Born in 1966 Uniden spent many of its early years producing CB radio models that were fueling the ever increasing interest this side of communications was gaining with the general public. Sticking with the same ferocious production as the countless CB’s they had all ready released they started making hobby radio scanners under the brand Bearcat during the 1980’s.
Bought to life by a collaboration between Uniden and the Masco’s brand of electronics the BC 300 was continually produced from 1981 to 1986.
Considering not so many years before its release scanner enthusiasts were still using fixed crystals controlled scanners without any true flexible memory storage, the 50 user programmable channels that came with owning a BC 300 sealed its popularity among scanner hobbyists.
BC 300 Quick Specs
Some of the figures for the BC 300 may look low by today’s standards but these were cutting edge at the time, at least where consumer electronics was concerned. The move toward more memory slots in scanners began to also produce scanners with better coverage, doing away with separate airband scanners and incorporating those frequencies into more wideband models.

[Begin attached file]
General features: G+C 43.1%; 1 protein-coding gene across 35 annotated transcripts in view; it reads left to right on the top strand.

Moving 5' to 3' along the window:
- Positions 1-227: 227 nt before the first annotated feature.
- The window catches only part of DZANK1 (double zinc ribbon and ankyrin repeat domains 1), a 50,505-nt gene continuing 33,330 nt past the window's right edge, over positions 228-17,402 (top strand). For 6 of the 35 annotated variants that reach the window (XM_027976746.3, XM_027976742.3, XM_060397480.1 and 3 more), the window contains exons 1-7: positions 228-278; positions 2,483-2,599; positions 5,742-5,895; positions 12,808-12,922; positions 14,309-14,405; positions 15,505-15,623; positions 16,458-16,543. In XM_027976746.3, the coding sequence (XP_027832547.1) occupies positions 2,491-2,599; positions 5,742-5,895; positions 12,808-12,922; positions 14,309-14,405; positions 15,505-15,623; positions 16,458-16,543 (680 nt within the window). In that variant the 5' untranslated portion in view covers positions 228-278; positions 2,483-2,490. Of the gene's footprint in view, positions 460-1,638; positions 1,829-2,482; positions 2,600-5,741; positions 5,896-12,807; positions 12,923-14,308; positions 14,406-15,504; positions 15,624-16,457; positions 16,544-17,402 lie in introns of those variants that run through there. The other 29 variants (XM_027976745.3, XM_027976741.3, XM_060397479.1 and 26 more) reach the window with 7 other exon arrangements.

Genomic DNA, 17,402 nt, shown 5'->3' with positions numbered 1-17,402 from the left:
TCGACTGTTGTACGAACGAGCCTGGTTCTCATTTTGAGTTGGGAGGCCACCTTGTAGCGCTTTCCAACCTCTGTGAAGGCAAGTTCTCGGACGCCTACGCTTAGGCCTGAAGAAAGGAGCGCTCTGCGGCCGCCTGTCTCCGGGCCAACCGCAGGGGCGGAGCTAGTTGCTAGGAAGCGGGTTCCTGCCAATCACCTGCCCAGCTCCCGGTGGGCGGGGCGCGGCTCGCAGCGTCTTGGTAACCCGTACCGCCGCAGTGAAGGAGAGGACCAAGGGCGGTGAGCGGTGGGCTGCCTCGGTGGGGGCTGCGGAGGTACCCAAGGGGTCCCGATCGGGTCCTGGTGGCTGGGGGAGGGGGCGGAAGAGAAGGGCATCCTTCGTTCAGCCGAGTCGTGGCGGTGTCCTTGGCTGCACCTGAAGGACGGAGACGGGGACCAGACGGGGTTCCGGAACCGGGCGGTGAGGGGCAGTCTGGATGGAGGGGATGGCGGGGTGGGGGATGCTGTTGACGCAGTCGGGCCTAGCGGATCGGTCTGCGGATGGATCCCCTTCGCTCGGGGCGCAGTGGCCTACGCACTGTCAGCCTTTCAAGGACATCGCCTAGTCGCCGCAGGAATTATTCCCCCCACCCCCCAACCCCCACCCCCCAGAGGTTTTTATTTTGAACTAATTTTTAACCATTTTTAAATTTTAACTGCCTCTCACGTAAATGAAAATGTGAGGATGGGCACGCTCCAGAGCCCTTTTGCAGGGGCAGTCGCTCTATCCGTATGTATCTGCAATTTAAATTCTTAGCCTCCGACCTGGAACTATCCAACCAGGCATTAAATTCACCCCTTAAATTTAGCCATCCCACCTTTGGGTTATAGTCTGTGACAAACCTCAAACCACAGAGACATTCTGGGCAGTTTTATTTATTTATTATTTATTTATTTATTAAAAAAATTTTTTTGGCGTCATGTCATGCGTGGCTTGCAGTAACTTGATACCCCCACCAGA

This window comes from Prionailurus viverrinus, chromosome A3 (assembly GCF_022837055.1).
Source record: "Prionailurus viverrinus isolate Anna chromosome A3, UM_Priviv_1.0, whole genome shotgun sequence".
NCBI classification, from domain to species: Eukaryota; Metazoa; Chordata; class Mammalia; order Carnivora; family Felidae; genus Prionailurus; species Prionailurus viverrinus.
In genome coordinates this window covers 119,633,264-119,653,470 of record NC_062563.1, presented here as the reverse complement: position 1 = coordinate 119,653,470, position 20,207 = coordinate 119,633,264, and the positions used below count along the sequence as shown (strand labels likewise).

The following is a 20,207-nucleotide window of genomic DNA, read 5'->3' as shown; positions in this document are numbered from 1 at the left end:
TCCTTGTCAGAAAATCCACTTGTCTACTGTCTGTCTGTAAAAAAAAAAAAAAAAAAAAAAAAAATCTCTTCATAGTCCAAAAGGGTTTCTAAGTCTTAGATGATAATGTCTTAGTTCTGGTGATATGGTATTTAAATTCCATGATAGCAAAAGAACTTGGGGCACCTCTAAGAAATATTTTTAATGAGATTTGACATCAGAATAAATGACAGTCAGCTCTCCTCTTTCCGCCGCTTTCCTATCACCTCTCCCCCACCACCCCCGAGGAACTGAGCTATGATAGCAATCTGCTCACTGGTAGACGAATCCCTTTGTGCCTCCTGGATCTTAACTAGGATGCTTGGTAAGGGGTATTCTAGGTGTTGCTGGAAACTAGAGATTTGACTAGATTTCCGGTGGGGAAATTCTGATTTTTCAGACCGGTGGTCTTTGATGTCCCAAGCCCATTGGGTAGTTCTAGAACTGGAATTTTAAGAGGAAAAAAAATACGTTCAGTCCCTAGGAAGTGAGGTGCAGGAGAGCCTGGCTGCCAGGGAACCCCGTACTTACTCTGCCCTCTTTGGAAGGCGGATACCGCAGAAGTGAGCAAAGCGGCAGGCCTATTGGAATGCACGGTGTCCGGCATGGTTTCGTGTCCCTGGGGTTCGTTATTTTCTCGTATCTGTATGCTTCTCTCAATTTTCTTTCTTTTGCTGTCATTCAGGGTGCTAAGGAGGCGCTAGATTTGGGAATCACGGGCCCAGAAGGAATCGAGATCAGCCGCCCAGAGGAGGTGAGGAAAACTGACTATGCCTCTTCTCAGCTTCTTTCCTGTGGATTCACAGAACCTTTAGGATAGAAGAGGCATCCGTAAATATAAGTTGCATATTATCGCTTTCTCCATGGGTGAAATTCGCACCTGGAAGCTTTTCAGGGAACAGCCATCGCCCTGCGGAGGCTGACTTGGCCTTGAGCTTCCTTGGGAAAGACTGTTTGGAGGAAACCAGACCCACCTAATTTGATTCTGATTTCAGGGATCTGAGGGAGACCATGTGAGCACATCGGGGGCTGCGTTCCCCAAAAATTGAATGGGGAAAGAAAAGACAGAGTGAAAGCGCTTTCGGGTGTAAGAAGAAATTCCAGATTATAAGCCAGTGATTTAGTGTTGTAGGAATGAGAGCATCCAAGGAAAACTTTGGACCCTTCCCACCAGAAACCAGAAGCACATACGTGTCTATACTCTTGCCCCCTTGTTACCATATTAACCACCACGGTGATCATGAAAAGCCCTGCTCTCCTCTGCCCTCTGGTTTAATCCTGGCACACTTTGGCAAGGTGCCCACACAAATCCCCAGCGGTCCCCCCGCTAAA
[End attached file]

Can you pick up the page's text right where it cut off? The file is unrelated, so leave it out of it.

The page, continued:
Receive Range 32 – 50, 118 – 136, 148 – 174 ,421 – 512 MHz
Receive Modes AM and FM
Memories A total of 50 split into 5 banks of 10
Scan Speed 5/15 Channels per Second
Search Speed 5/15 Steps per Second
Able to be powered from mains supply or 13.8 VDC for portable/mobile operation
Inputs and Outputs
50 ohm Aerial Input
Mains and 13.8 Power Inputs
Dimensions Width 12¼, Height 4, x Depth 7¼ (Inches)
Weight 6 lb
One of the most striking things about the figures above is the weight of the scanner, even though its a full foot long can you imagine a modern scanner with these basic specs coming in at 6 pounds in weight!.
Current Availability of BC 300 Scanners
There’s something to be said for the modern mass producing techniques that can saturate the market with a product to a degree that they are still relatively easy to get hold of almost 30 years after production was stopped (if only in the secondhand market).
Not only does a high quantity of used models within reach help to keep the price down this also gives a source for any spares you’ll need if your prized BC 300 takes a nosedive.
Getting hold of an OK looking model may be easy enough or if you need one for those crucial spares but as we have stated before the better preserved units are normally in the hands of passionate collectors who are not likely to let them go anytime soon.
A quick eBay search on both sides of the pond shows working BC 300’s priced at £40 and $70.
Bearcat BC 300 Photo Courtesy of the always amazing Radiopics.com